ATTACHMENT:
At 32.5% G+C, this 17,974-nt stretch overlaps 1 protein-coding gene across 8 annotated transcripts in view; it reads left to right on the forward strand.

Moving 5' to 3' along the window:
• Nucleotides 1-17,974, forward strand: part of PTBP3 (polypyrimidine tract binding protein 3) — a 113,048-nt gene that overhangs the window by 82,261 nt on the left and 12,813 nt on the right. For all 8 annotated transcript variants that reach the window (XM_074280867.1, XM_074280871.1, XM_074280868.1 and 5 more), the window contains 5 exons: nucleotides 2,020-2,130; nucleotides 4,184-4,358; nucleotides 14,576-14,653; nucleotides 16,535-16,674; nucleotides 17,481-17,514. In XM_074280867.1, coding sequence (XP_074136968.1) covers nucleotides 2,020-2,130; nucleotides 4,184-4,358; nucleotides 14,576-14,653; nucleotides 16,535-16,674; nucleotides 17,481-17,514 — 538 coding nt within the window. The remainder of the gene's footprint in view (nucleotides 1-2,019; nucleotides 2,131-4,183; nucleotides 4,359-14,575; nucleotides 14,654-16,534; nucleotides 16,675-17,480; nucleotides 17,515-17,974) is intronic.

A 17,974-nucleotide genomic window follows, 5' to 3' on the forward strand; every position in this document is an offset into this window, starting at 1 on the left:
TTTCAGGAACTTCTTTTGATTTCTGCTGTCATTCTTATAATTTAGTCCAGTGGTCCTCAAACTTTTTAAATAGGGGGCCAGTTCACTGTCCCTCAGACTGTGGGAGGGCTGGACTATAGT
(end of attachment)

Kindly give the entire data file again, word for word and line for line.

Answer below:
At 32.5% G+C, this 17,974-nt stretch overlaps 1 protein-coding gene across 8 annotated transcripts in view; it reads left to right on the forward strand.

Moving 5' to 3' along the window:
• Nucleotides 1-17,974, forward strand: part of PTBP3 (polypyrimidine tract binding protein 3) — a 113,048-nt gene that overhangs the window by 82,261 nt on the left and 12,813 nt on the right. For all 8 annotated transcript variants that reach the window (XM_074280867.1, XM_074280871.1, XM_074280868.1 and 5 more), the window contains 5 exons: nucleotides 2,020-2,130; nucleotides 4,184-4,358; nucleotides 14,576-14,653; nucleotides 16,535-16,674; nucleotides 17,481-17,514. In XM_074280867.1, coding sequence (XP_074136968.1) covers nucleotides 2,020-2,130; nucleotides 4,184-4,358; nucleotides 14,576-14,653; nucleotides 16,535-16,674; nucleotides 17,481-17,514 — 538 coding nt within the window. The remainder of the gene's footprint in view (nucleotides 1-2,019; nucleotides 2,131-4,183; nucleotides 4,359-14,575; nucleotides 14,654-16,534; nucleotides 16,675-17,480; nucleotides 17,515-17,974) is intronic.

A 17,974-nucleotide genomic window follows, 5' to 3' on the forward strand; every position in this document is an offset into this window, starting at 1 on the left:
TTTCAGGAACTTCTTTTGATTTCTGCTGTCATTCTTATAATTTAGTCCAGTGGTCCTCAAACTTTTTAAATAGGGGGCCAGTTCACTGTCCCTCAGACTGTGGGAGGGCTGGACTATAGT